At Captalys, we tend to look at credit in a historical perspective to try to understand its future trajectory. One thing that is clear is that credit comes from the concept of believing and having confidence.

Today, with technology, abundant data, and the new ways that people interact with each other and with companies, brands and communities, the concept of what is credit is changing radically. According to Nik Milanovic, a writer at TechCrunch magazine, we are about to have a credit revolution.

For thousands of years, credit was based on subjective knowledge and judgment of people. Credit, therefore, depended on the proximity of people and the relationship between them, and therefore presented several problems when the borrower was a stranger.

In the middle of the twentieth century, this changed drastically with an American technology company called Fair, Isaac, & Co., today known as FICO, introduced the concept of using an algorithm to determine a people's credit score. This score would eventually replace the gossip, impressions, and other widely subjective information that form the basis of credit decisions even for the most sophisticated bankers. Today, the use of algorithms is ubiquitous.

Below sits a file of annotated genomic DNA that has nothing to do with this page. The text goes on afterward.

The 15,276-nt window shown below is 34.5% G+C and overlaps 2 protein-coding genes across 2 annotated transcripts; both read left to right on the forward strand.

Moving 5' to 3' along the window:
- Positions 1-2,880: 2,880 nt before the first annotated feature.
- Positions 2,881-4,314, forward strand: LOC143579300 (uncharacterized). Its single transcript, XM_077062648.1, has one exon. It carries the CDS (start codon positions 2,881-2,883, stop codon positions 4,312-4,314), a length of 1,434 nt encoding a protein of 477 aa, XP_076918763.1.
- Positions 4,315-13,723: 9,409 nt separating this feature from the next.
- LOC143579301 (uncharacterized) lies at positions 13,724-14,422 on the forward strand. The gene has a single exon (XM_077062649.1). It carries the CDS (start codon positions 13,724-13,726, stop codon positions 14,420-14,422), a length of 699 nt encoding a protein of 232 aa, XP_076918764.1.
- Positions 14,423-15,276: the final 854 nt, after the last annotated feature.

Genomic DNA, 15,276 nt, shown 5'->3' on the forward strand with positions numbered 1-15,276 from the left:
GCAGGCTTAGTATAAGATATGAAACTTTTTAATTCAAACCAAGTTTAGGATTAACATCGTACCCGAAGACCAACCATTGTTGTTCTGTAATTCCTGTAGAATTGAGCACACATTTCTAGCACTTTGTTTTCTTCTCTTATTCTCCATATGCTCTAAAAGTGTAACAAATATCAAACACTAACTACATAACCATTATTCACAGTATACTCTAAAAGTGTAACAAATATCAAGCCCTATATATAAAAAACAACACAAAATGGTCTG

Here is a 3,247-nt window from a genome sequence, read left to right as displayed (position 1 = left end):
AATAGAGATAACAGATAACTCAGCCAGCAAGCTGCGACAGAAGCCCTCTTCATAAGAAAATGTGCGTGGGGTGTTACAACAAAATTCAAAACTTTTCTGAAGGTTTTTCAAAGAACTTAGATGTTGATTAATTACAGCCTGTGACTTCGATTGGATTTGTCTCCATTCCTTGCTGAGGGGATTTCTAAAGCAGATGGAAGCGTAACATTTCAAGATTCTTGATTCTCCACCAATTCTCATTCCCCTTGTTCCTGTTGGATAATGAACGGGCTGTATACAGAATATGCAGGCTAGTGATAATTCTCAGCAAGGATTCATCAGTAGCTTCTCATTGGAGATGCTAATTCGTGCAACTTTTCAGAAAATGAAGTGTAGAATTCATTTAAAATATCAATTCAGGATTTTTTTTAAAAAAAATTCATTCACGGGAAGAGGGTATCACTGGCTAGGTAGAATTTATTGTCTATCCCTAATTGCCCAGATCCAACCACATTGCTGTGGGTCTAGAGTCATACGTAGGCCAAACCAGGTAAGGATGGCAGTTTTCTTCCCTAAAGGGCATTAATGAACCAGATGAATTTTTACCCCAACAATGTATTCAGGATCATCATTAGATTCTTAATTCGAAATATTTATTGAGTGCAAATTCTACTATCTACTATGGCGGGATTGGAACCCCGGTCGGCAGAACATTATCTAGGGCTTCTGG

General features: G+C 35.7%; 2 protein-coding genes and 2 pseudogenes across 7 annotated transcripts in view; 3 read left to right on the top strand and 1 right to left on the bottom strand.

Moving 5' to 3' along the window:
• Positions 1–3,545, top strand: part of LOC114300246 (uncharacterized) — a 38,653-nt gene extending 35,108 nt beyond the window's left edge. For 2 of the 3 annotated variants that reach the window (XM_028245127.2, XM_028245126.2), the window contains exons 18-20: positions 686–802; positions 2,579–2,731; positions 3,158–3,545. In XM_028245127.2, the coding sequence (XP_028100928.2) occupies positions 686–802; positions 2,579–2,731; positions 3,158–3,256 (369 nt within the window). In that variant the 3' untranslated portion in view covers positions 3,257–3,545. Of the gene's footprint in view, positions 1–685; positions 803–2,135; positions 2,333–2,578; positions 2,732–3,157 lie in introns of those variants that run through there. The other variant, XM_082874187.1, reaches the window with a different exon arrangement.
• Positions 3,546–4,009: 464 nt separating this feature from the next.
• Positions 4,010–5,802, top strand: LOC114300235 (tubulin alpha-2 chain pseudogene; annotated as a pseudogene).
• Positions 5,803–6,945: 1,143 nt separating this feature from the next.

But, credit bureaus offer limited information, that is, for the most part, tied to the past. What's more, their approach is opaque and unfamiliar. Our world full of gate keepers, such as credit bureaus, data aggregators, among others, will be replaced by a world where the individual will be in control of your data. Milanovic estimates that this alone could reduce costs by approximately R$15 billion annually paid to these third parties.

It is likely that the current scoring concept will be totally replaced by a relational and contextual system, in which each individual will be ranked relative to others similar to him. Score inputs will come from multiple sources and technologies and will take into account the normal needs of people at certain stages of life. Credit costs can be defined based on the intrinsic value of the asset being acquired (eg college financing should be cheaper than for a ski trip in Switzerland, for example). And with that, credit will be dynamic, with limits calculated based not only on an evaluation of past behavior but also on projections of each person's cash flow, taking into account not only revenues but also current and future expenditures. Everything automatically.

In the end, we are on the precipice of the next generation of credit. It is still difficult to predict exactly how this future will unfold, but it is certain that the future will be very different from the present, and with this our own conception of trust will be challenged.

In this new world, is it possible to trust without having “data”? While it is clear that information, increasingly accurate, will be the basis of future credit, does that mean that information will also be the basis of trust? It seems that the implications of this are very far reaching and we cannot yet appreciate how this will impact not only the next generation of credit but the next generation of everything.